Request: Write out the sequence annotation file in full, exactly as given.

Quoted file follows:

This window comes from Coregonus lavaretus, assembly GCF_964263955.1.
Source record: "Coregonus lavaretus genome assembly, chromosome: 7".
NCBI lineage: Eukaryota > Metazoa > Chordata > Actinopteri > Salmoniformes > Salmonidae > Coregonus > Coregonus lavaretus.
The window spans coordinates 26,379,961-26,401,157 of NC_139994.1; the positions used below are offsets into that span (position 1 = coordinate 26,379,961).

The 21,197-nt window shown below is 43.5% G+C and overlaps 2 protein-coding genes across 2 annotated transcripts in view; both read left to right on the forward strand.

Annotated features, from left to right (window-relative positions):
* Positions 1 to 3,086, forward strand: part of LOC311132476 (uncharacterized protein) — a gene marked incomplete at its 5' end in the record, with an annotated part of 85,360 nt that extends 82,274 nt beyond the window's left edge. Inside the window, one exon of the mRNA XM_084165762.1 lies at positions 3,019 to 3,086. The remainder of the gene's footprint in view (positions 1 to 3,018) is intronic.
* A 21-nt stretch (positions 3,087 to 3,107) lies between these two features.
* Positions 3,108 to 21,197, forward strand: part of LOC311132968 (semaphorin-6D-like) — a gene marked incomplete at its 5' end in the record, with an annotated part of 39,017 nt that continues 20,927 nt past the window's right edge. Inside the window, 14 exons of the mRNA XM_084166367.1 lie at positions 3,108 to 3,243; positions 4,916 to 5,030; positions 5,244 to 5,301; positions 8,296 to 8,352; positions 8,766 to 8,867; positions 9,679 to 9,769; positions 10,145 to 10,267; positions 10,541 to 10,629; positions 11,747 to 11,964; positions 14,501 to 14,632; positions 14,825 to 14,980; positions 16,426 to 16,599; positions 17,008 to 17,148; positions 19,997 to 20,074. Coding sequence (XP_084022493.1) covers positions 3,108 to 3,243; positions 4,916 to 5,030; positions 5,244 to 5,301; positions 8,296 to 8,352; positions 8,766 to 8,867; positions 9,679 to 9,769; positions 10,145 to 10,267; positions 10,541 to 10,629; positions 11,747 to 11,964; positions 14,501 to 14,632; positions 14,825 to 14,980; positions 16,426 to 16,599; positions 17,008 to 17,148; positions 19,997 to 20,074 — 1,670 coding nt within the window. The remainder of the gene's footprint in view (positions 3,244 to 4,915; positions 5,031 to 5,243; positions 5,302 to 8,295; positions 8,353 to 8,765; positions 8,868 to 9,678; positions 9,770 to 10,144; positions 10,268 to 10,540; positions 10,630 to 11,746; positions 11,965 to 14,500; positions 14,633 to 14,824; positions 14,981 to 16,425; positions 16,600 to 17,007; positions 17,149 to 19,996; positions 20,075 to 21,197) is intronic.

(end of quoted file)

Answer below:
This window comes from Coregonus lavaretus, assembly GCF_964263955.1.
Source record: "Coregonus lavaretus genome assembly, chromosome: 7".
NCBI lineage: Eukaryota > Metazoa > Chordata > Actinopteri > Salmoniformes > Salmonidae > Coregonus > Coregonus lavaretus.
The window spans coordinates 26,379,961-26,401,157 of NC_139994.1; the positions used below are offsets into that span (position 1 = coordinate 26,379,961).

The 21,197-nt window shown below is 43.5% G+C and overlaps 2 protein-coding genes across 2 annotated transcripts in view; both read left to right on the forward strand.

Annotated features, from left to right (window-relative positions):
* Positions 1 to 3,086, forward strand: part of LOC311132476 (uncharacterized protein) — a gene marked incomplete at its 5' end in the record, with an annotated part of 85,360 nt that extends 82,274 nt beyond the window's left edge. Inside the window, one exon of the mRNA XM_084165762.1 lies at positions 3,019 to 3,086. The remainder of the gene's footprint in view (positions 1 to 3,018) is intronic.
* A 21-nt stretch (positions 3,087 to 3,107) lies between these two features.
* Positions 3,108 to 21,197, forward strand: part of LOC311132968 (semaphorin-6D-like) — a gene marked incomplete at its 5' end in the record, with an annotated part of 39,017 nt that continues 20,927 nt past the window's right edge. Inside the window, 14 exons of the mRNA XM_084166367.1 lie at positions 3,108 to 3,243; positions 4,916 to 5,030; positions 5,244 to 5,301; positions 8,296 to 8,352; positions 8,766 to 8,867; positions 9,679 to 9,769; positions 10,145 to 10,267; positions 10,541 to 10,629; positions 11,747 to 11,964; positions 14,501 to 14,632; positions 14,825 to 14,980; positions 16,426 to 16,599; positions 17,008 to 17,148; positions 19,997 to 20,074. Coding sequence (XP_084022493.1) covers positions 3,108 to 3,243; positions 4,916 to 5,030; positions 5,244 to 5,301; positions 8,296 to 8,352; positions 8,766 to 8,867; positions 9,679 to 9,769; positions 10,145 to 10,267; positions 10,541 to 10,629; positions 11,747 to 11,964; positions 14,501 to 14,632; positions 14,825 to 14,980; positions 16,426 to 16,599; positions 17,008 to 17,148; positions 19,997 to 20,074 — 1,670 coding nt within the window. The remainder of the gene's footprint in view (positions 3,244 to 4,915; positions 5,031 to 5,243; positions 5,302 to 8,295; positions 8,353 to 8,765; positions 8,868 to 9,678; positions 9,770 to 10,144; positions 10,268 to 10,540; positions 10,630 to 11,746; positions 11,965 to 14,500; positions 14,633 to 14,824; positions 14,981 to 16,425; positions 16,600 to 17,007; positions 17,149 to 19,996; positions 20,075 to 21,197) is intronic.